The Last Romantics
When the renowned poet Fiona Skinner is asked about the inspiration behind her iconic work, The Love Poem, she tells her audience a story about her family and a betrayal that reverberates through time.
It begins in a big yellow house, with a funeral, an iron poker, and a brief variation forever known as ...more
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The young Luna is Joe's Great-Granddaughter!…moreI actually found this link here, which Conklin answers herself!
The young Luna is Joe's Great-Granddaughter! (less)
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Blurbs compare it to Commonwealth by Ann Patchett, a book I loved and awarded 5 stars. In my opinion this book was nothing like Patchett’s beyond the fact that both books were about siblings.
The premise is good and the beginning of the book when the children were young was interesting and engaging. I was sure I had a winner. But then....
The Last Romantics is about love. “Real love, true love. Imperfect, wretched, weak love. No fairy tales, no poetry. It is about the negotiations we undertake with ourselves in the name of love.”
This is the story of four siblings: Renee, Caroline, Joseph, and Fiona Skinner. When their unexpectedly dies when they are young children, their mother goes into a deep depression that they deem the “Pause.” The four siblings must learn to survive on their own and, in doing so, form a deep, ...more
The heartbreaking times during the “Pause” for the four Skinner children is tempered only by the love they have for each other and the care they give to each other. This time during their mother’s “paralyzing grief” over the loss of their father, when all they had was each other will break your heart but uplift you with the strength and love of these children. After three years of debilitating depression, their mother Noni, finally lifts herself back with the help of a relative. All of them are ...more
A poet, in the not too distant future, tells the story behind her work, The ...more
The Last Romantics is the story of four siblings and their love. Fiona Skinner is a famous poet, and when she is asked what inspired her most well-known work, The Love Poem, she shares the story of the four Skinner siblings, Joe, Caroline, Renee, and Fiona herself.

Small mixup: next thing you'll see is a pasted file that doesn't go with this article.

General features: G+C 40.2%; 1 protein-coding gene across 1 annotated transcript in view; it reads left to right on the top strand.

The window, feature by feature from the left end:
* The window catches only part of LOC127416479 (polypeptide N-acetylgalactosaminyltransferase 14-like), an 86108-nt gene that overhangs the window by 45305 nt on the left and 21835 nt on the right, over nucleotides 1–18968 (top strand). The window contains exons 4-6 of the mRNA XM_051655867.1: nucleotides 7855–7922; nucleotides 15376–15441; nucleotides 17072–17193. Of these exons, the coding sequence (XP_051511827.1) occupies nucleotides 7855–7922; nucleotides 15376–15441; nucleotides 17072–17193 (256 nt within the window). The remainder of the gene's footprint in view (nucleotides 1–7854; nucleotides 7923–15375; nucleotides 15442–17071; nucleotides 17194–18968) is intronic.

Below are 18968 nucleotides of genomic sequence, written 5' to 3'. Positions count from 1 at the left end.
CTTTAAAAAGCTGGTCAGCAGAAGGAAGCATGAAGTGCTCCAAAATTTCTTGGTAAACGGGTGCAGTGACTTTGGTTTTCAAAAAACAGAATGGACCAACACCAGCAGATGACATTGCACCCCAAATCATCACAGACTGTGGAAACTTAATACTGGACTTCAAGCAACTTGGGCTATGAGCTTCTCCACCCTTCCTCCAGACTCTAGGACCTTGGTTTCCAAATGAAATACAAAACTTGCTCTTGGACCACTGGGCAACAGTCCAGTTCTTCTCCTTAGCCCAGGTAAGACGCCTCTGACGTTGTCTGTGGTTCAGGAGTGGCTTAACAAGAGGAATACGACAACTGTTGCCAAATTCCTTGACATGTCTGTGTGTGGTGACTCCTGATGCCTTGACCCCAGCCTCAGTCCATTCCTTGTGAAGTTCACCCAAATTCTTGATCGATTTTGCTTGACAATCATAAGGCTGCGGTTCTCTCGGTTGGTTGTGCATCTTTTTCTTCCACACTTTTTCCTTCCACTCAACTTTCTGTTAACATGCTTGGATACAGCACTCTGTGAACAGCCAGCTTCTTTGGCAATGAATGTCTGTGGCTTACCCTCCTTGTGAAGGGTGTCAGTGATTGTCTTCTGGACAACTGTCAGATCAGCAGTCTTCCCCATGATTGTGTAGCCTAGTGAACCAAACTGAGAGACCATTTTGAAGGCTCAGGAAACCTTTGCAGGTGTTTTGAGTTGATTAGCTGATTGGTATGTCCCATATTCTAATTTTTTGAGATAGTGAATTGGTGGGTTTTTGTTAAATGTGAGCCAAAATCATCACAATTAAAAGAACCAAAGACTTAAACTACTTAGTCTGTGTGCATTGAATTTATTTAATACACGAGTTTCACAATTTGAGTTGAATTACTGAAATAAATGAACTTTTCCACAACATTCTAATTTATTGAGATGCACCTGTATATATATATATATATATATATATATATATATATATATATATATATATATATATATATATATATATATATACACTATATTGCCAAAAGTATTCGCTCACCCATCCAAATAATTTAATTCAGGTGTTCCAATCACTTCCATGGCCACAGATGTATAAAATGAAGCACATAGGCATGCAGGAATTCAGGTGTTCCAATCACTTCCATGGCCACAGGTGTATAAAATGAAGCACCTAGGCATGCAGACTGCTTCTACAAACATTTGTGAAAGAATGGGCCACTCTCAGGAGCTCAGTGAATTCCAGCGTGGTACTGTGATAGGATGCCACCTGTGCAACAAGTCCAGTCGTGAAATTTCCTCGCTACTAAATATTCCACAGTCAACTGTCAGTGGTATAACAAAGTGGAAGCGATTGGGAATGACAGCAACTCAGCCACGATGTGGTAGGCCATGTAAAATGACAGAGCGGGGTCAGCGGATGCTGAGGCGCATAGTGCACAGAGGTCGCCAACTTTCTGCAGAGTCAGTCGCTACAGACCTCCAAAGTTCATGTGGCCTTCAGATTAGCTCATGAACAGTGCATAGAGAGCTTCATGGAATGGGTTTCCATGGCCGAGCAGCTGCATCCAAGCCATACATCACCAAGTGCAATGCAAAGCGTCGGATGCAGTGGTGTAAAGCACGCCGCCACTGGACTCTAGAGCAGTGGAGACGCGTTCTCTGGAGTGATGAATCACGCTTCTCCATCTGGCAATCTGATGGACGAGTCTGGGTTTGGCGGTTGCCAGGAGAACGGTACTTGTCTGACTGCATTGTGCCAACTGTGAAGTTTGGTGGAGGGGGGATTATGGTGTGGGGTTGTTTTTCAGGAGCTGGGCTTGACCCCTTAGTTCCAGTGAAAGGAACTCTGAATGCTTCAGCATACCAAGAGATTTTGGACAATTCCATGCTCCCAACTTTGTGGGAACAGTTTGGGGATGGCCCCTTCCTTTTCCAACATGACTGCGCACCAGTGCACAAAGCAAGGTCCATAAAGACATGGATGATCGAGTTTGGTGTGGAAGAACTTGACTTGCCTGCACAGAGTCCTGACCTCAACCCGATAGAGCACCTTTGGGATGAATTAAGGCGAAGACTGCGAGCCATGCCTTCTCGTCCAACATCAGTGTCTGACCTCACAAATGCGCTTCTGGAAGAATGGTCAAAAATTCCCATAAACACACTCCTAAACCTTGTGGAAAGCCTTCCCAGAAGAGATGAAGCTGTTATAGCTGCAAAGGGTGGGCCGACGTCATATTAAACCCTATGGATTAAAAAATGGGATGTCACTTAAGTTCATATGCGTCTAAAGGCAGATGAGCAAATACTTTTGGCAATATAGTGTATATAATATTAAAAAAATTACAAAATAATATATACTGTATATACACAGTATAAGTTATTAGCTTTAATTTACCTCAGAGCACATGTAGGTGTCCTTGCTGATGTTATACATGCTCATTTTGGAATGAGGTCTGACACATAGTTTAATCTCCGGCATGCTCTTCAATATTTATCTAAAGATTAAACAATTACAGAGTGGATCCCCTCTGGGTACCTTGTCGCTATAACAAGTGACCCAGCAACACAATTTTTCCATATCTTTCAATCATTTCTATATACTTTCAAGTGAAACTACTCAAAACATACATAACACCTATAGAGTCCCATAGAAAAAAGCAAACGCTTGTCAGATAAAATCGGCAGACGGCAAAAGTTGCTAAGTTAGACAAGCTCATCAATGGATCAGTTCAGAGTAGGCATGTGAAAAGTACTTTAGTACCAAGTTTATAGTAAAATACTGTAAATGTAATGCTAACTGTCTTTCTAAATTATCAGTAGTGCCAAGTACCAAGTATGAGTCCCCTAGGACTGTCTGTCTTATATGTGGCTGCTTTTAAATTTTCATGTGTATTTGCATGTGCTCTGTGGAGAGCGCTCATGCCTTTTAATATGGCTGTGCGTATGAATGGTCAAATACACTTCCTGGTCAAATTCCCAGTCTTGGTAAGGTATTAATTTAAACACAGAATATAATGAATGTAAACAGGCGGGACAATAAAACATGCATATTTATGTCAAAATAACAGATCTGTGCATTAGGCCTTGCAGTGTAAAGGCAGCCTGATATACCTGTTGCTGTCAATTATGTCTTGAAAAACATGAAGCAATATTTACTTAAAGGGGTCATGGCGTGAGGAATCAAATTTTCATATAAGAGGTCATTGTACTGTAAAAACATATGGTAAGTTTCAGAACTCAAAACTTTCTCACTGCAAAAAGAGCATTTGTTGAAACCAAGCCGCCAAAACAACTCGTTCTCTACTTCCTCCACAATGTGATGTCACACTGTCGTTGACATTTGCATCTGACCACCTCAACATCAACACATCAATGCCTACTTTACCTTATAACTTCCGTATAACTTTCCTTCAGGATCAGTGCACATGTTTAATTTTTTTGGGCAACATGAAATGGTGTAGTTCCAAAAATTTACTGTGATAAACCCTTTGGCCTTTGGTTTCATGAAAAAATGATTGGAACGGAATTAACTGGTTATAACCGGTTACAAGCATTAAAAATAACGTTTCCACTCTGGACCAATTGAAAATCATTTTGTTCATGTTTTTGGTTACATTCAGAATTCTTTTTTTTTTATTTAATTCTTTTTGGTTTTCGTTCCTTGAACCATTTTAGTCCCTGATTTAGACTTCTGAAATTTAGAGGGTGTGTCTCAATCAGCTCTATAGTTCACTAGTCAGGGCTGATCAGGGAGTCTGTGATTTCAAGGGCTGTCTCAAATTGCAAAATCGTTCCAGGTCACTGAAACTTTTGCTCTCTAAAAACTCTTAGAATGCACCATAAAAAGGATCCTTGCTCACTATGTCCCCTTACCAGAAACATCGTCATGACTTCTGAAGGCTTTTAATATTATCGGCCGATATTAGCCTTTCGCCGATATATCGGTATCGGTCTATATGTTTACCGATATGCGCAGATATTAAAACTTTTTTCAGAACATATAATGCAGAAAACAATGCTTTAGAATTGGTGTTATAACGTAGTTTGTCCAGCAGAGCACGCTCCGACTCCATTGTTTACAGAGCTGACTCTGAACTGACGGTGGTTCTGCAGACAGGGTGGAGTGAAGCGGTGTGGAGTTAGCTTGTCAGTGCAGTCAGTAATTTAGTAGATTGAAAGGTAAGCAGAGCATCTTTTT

It all begins one wild summer in their Connecticut town; what the siblings call The Pause. Something occurs that changes their way of life, changes them, and they have to ...more
....A few of my favorite books are centered around the exploration of siblings. At times I was reminded of “Where the Crawdads Sing”, by Delia Owens, or Ann Packer’s book - “The Children’s Crusade”, or “The Interesting’s”, by Meg Wolitzer, or “The Glass Castle”, by Jeannette Walls, or “The Immortalists”, by Chloe Benjamin, or “Commonwealth”, by Ann Patchett. I like all of ...more
The mom, Noni retreats to her bedroom in a paralyzing depression for a few years length of time which the children call “The Pause” and the bonds grow deep between the siblings as they look out and care for each other.
The story starts out in the future, where Fiona has become a renowned poet, and she looks back on their lives and it follows all of them throughout their relationships, ...more
Thank you to the publisher William Morrow/Harper Collins who provided an advance reader copy via Edelweiss.
This is a story about a family with four kids who live in the middle class town of Bexley, Connecticut. It's 1981, and their father, Ellis Avery Skinner dies suddenly at the age of 34 while working on a patient in his dental practice. Three months following his death, the family must move from their comfortable and stately yellow colonial to a gray one-story ranch house six miles ...more
This story travels between place – Bexley, Connecticut; New York City; Miami; Seattle – as well as between a lifetime of years. Shared through Fiona, who is the youngest of her family this story begins when she has reached the no-longer young age of 102, in the year 2079. There are only minor nods to the changes in people’s lives, or the changes to the planet, as the heart of this story is about this family, and at its heart, this story is about life, love, families, and death. But it’s ...more
Many thanks to HarperCollins for sending me a copy in exchange for an honest review
In the way of human nature, some people choose again and again to destroy what it is they value the most.
Do you guys remember Oobleck? That science experiment we always did in middle school but it always made a mess and everyone walked out of 2nd period cover in corn starch. For those of you who don't remember or never did it (what are you doing with you life?), it was this weird slime like substance that ...more
The family had to move to a smaller house and a not-so-nice neighborhood and to fend for themselves because they only saw their mother when she decided to venture out from her bedroom.
Renee was the oldest, Caroline was next in line, Joe was the only boy, and Fiona was the baby when it all happened. They called this time their mother was absent The Pause. The Pause went on for a few years.
The children did well for a while, but then things started to get tough. Renee couldn’t take the ...more